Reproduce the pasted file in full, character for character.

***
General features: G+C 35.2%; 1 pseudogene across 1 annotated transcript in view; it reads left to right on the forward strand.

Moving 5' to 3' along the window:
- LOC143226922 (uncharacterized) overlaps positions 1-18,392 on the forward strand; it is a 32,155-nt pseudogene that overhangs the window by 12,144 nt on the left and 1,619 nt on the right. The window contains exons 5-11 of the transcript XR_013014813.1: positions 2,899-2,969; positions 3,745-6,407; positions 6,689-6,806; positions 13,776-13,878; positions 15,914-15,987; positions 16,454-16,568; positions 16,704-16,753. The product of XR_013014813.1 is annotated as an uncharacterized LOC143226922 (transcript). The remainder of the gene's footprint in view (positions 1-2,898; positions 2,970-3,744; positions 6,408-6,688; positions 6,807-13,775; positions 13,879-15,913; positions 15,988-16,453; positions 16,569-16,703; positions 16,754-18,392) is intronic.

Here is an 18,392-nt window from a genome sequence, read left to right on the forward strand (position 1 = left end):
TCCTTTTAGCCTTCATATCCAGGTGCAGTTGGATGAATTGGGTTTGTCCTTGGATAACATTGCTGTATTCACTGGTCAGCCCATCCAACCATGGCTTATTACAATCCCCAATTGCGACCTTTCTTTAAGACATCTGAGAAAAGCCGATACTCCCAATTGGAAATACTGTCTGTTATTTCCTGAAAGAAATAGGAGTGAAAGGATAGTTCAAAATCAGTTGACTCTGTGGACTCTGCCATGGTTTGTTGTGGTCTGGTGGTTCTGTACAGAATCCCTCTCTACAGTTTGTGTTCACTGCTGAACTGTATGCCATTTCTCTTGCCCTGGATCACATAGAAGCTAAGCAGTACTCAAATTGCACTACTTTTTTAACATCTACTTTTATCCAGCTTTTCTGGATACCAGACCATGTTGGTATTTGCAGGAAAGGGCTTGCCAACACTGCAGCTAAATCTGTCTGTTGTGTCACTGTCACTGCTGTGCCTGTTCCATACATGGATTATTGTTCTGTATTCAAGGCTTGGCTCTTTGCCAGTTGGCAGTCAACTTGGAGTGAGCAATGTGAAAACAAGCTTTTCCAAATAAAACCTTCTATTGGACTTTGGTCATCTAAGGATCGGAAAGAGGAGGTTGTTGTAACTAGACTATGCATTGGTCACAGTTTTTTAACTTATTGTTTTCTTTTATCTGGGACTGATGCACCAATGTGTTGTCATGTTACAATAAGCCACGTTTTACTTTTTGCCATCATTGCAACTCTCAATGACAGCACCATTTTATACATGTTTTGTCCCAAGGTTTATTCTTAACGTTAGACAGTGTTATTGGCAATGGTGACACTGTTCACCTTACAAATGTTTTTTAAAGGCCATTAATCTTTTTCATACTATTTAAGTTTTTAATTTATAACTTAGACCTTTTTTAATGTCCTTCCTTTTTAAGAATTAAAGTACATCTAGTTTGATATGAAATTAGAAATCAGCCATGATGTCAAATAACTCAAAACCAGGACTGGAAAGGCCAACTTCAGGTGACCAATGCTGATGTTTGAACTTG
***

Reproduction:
General features: G+C 35.2%; 1 pseudogene across 1 annotated transcript in view; it reads left to right on the forward strand.

Moving 5' to 3' along the window:
- LOC143226922 (uncharacterized) overlaps positions 1-18,392 on the forward strand; it is a 32,155-nt pseudogene that overhangs the window by 12,144 nt on the left and 1,619 nt on the right. The window contains exons 5-11 of the transcript XR_013014813.1: positions 2,899-2,969; positions 3,745-6,407; positions 6,689-6,806; positions 13,776-13,878; positions 15,914-15,987; positions 16,454-16,568; positions 16,704-16,753. The product of XR_013014813.1 is annotated as an uncharacterized LOC143226922 (transcript). The remainder of the gene's footprint in view (positions 1-2,898; positions 2,970-3,744; positions 6,408-6,688; positions 6,807-13,775; positions 13,879-15,913; positions 15,988-16,453; positions 16,569-16,703; positions 16,754-18,392) is intronic.

Here is an 18,392-nt window from a genome sequence, read left to right on the forward strand (position 1 = left end):
TCCTTTTAGCCTTCATATCCAGGTGCAGTTGGATGAATTGGGTTTGTCCTTGGATAACATTGCTGTATTCACTGGTCAGCCCATCCAACCATGGCTTATTACAATCCCCAATTGCGACCTTTCTTTAAGACATCTGAGAAAAGCCGATACTCCCAATTGGAAATACTGTCTGTTATTTCCTGAAAGAAATAGGAGTGAAAGGATAGTTCAAAATCAGTTGACTCTGTGGACTCTGCCATGGTTTGTTGTGGTCTGGTGGTTCTGTACAGAATCCCTCTCTACAGTTTGTGTTCACTGCTGAACTGTATGCCATTTCTCTTGCCCTGGATCACATAGAAGCTAAGCAGTACTCAAATTGCACTACTTTTTTAACATCTACTTTTATCCAGCTTTTCTGGATACCAGACCATGTTGGTATTTGCAGGAAAGGGCTTGCCAACACTGCAGCTAAATCTGTCTGTTGTGTCACTGTCACTGCTGTGCCTGTTCCATACATGGATTATTGTTCTGTATTCAAGGCTTGGCTCTTTGCCAGTTGGCAGTCAACTTGGAGTGAGCAATGTGAAAACAAGCTTTTCCAAATAAAACCTTCTATTGGACTTTGGTCATCTAAGGATCGGAAAGAGGAGGTTGTTGTAACTAGACTATGCATTGGTCACAGTTTTTTAACTTATTGTTTTCTTTTATCTGGGACTGATGCACCAATGTGTTGTCATGTTACAATAAGCCACGTTTTACTTTTTGCCATCATTGCAACTCTCAATGACAGCACCATTTTATACATGTTTTGTCCCAAGGTTTATTCTTAACGTTAGACAGTGTTATTGGCAATGGTGACACTGTTCACCTTACAAATGTTTTTTAAAGGCCATTAATCTTTTTCATACTATTTAAGTTTTTAATTTATAACTTAGACCTTTTTTAATGTCCTTCCTTTTTAAGAATTAAAGTACATCTAGTTTGATATGAAATTAGAAATCAGCCATGATGTCAAATAACTCAAAACCAGGACTGGAAAGGCCAACTTCAGGTGACCAATGCTGATGTTTGAACTTG